Jody Casella is an author and a former high school English teacher. Her YA novel Thin Space, with Beyond Words/Simon & Schuster, received a starred review from Kirkus. She blogs, teaches writing classes for writers of all ages, and is the Regional Director of the Ohio Central/South region of SCBWI. 

Sooooo, that is the official bio as you will find it in official places, but it leaves a bunch of stuff out.

Here are some (possibly interesting?) things in no particular order:

I live in a small town outside of Columbus, Ohio. It is the 4th place I have lived in my life. The other places were New Britain, Connecticut, Memphis, Tennessee, and Lexington, Kentucky.

I’d been writing and pursuing publication for fifteen + years, dreaming of being a writer forever but had been making my peace with the fact that it might never happen. When it happened.

Let me give a shout out here to perseverance and self-discipline.
Oh. And LUCK.

I’ve held many jobs besides being a writer and a teacher. One summer I worked as a painter. Not the artistic kind. I was on a crew that painted the yellowish trim on all of the McDonalds in Connecticut. I also clerked in a bookstore, sold jewelry at a department store, and worked as a legal secretary. But usually, I toiled in various restaurant establishments—waitressing, hostessing, bussing tables, and flipping steaks. I wore ugly polyester uniforms and went home nights smelling like grease.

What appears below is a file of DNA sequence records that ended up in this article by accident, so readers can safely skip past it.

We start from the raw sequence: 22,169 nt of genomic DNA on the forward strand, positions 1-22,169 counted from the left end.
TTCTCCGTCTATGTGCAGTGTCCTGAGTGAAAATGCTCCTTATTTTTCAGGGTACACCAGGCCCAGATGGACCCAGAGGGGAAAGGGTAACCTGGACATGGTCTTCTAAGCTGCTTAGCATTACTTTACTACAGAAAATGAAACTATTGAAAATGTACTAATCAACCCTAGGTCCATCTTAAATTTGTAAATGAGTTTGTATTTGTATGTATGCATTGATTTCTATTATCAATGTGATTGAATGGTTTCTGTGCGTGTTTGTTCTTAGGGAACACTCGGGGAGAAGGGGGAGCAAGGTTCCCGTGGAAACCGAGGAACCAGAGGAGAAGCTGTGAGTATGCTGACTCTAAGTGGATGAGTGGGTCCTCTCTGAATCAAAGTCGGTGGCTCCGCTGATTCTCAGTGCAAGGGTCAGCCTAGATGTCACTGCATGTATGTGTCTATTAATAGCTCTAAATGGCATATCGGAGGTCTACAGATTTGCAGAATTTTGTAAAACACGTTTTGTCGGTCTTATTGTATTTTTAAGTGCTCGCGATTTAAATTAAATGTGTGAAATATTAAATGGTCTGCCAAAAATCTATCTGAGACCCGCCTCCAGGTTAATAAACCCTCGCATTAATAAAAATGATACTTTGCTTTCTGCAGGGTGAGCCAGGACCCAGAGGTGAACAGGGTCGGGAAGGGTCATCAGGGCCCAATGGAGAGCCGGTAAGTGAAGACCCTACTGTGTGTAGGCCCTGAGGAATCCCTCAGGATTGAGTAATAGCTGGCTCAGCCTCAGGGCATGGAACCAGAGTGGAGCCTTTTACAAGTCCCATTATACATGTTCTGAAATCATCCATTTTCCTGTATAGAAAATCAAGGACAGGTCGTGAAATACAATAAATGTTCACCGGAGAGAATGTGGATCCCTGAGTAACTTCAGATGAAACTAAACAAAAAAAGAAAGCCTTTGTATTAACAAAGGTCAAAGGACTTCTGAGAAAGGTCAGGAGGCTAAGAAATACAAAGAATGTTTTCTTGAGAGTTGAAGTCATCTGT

Speaking of ugly polyester uniforms, I went to Catholic school and had to wear a pastel blouse and a green skirt every day. I don’t think it is an accident that my job today (writing) allows me to wear whatever I like (pajamas).

There’s a floundery, confused, angry-at the world, cynical-yet-jokey 16 year-old still trapped inside me.

THIN SPACE is the sixth book
I’ve written
and the first
to be published.

I wrote four more books since then. And many many stories. Some can be found in Cicada magazine.

When I am not writing, I am reading—books for young adults, but also books for adults, non-fiction, memoirs, “serious” literary fiction, as well as “not-so-serious,” um, trash. I was an English major so I can’t help analyzing what I read. And as a writer I often stop to puzzle out how a book is put together. My favorite kind of book is the kind where I forget I’m an English major and a writer and I get totally lost in the story.

Some of my favorites in no particular order:
1. Sweethearts by Sara Zarr
2. How I Live Now by Meg Rosoff
3. Scorpio Races by Maggie Stiefvater
4. Abundance of Katherines by John Green
5. Sex & Violence by Carrie Mesrobian
6. Graceling by Kristin Cashore
7. Straight Man by Richard Russo
8. The Truth about Loren Jones by Alison Lurie
9. Poisonwood Bible by Barbara Kingsolver
10. Bel Canto by Ann Patchett
11. Let the Great World Spin by Colum McCann
12. Moby Dick by Herman Melville. And while we are speaking of classics, I should include Grapes of Wrath by John Steinbeck, Great Gatsby by F. Scott Fitzgerald (even though I probably read it 25 times when I was teaching it), and everything by Jane Austen